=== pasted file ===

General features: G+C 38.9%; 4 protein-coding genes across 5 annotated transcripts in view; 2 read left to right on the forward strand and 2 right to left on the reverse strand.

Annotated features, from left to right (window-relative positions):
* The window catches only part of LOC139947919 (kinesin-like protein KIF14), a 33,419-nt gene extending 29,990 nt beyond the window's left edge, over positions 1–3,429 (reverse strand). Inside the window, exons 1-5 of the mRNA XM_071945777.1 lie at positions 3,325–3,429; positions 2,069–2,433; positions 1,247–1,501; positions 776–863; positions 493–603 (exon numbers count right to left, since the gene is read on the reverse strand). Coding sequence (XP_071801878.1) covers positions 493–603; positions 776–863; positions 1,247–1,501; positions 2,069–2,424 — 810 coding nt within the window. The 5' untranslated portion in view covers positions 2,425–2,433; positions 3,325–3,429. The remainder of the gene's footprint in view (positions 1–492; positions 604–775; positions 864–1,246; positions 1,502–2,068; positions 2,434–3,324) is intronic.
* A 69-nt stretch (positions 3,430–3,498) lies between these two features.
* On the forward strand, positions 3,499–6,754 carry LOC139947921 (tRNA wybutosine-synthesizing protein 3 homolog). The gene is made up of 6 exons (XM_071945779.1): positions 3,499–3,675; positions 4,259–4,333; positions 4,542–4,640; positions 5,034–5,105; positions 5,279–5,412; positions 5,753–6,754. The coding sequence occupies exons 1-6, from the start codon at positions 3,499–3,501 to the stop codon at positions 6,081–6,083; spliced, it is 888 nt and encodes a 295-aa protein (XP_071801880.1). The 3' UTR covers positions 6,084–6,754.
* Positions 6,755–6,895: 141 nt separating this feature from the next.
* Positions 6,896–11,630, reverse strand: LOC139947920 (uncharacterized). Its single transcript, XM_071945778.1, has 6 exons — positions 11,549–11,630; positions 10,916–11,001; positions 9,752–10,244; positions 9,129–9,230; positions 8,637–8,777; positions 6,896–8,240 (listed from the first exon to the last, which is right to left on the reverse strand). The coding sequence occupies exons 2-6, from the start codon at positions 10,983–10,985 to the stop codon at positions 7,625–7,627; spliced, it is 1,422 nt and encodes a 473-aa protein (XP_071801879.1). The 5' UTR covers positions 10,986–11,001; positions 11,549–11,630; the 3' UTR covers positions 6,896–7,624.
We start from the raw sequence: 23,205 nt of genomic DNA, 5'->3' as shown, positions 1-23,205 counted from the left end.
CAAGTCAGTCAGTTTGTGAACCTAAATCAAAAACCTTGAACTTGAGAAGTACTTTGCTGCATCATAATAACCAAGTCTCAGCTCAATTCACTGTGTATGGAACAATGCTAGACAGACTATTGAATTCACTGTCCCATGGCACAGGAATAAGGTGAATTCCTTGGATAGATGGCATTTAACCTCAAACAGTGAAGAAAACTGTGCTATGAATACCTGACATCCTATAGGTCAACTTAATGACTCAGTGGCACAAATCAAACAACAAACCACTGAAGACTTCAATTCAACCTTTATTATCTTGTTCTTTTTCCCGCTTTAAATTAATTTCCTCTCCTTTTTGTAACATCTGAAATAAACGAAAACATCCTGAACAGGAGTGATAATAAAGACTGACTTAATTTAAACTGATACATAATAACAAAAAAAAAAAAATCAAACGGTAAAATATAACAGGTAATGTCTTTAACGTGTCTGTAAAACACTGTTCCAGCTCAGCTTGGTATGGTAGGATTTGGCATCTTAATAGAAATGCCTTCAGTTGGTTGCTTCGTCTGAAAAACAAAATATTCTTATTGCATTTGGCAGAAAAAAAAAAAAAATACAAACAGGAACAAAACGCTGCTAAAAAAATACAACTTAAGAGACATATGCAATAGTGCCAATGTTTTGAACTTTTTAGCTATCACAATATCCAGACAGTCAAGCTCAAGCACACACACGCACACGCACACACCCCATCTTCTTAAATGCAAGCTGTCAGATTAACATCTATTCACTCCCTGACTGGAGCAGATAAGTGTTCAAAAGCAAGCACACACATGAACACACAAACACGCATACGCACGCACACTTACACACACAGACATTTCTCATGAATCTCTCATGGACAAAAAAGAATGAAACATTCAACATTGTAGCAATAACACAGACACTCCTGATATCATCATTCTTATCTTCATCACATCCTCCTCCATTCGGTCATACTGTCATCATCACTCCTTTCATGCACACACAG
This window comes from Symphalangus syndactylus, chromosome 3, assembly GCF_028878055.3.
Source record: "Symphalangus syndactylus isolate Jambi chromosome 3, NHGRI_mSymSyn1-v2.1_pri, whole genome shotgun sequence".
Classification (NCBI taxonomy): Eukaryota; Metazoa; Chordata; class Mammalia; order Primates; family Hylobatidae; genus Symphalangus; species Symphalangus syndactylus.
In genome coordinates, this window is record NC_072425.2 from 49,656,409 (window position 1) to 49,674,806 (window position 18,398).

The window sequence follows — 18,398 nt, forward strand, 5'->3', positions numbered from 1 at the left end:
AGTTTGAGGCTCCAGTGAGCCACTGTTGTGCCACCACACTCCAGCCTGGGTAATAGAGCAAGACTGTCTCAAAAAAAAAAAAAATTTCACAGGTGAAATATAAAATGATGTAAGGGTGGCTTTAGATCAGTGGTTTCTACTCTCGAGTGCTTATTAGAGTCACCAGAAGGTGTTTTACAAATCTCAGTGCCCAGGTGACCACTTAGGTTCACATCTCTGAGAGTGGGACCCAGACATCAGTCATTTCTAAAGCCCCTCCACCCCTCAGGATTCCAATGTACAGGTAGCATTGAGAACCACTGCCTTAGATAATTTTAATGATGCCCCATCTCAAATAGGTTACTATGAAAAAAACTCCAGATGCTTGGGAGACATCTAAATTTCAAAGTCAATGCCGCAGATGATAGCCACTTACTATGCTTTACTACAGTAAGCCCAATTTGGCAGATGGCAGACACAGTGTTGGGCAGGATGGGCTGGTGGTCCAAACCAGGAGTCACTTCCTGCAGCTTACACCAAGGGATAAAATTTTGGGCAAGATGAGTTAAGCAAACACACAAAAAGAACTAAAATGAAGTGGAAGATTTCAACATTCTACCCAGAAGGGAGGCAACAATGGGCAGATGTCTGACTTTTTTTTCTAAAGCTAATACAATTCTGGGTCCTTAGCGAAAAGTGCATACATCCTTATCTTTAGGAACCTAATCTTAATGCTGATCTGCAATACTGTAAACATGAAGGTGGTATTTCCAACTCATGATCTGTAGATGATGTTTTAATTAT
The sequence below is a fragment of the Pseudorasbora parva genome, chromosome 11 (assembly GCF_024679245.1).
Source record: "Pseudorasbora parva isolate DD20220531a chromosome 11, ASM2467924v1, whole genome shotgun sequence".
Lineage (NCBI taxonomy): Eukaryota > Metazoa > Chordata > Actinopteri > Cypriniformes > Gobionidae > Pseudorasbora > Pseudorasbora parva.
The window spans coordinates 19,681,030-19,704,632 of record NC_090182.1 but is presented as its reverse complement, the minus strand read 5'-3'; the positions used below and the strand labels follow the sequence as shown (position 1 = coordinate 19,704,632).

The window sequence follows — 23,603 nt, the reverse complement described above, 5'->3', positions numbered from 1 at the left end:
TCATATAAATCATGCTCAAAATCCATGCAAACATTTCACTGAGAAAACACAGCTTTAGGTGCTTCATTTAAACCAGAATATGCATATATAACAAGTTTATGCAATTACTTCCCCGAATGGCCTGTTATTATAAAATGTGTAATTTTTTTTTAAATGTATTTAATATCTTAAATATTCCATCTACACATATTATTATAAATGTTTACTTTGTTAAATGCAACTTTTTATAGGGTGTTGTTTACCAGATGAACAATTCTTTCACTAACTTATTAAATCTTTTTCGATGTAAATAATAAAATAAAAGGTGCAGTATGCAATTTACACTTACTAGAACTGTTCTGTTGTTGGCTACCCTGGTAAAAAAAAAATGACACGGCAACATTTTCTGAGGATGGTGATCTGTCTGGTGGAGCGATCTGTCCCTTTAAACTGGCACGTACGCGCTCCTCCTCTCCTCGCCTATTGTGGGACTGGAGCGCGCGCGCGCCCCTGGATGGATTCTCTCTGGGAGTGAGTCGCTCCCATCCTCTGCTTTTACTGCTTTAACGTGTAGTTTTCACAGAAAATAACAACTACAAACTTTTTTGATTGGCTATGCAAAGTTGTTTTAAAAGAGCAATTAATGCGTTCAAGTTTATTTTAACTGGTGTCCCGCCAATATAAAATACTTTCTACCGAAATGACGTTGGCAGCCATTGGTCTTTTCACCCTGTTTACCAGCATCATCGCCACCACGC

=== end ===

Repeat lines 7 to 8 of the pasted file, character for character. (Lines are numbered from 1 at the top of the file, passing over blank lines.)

* Positions 6,896–11,630, reverse strand: LOC139947920 (uncharacterized). Its single transcript, XM_071945778.1, has 6 exons — positions 11,549–11,630; positions 10,916–11,001; positions 9,752–10,244; positions 9,129–9,230; positions 8,637–8,777; positions 6,896–8,240 (listed from the first exon to the last, which is right to left on the reverse strand). The coding sequence occupies exons 2-6, from the start codon at positions 10,983–10,985 to the stop codon at positions 7,625–7,627; spliced, it is 1,422 nt and encodes a 473-aa protein (XP_071801879.1). The 5' UTR covers positions 10,986–11,001; positions 11,549–11,630; the 3' UTR covers positions 6,896–7,624.
We start from the raw sequence: 23,205 nt of genomic DNA, 5'->3' as shown, positions 1-23,205 counted from the left end.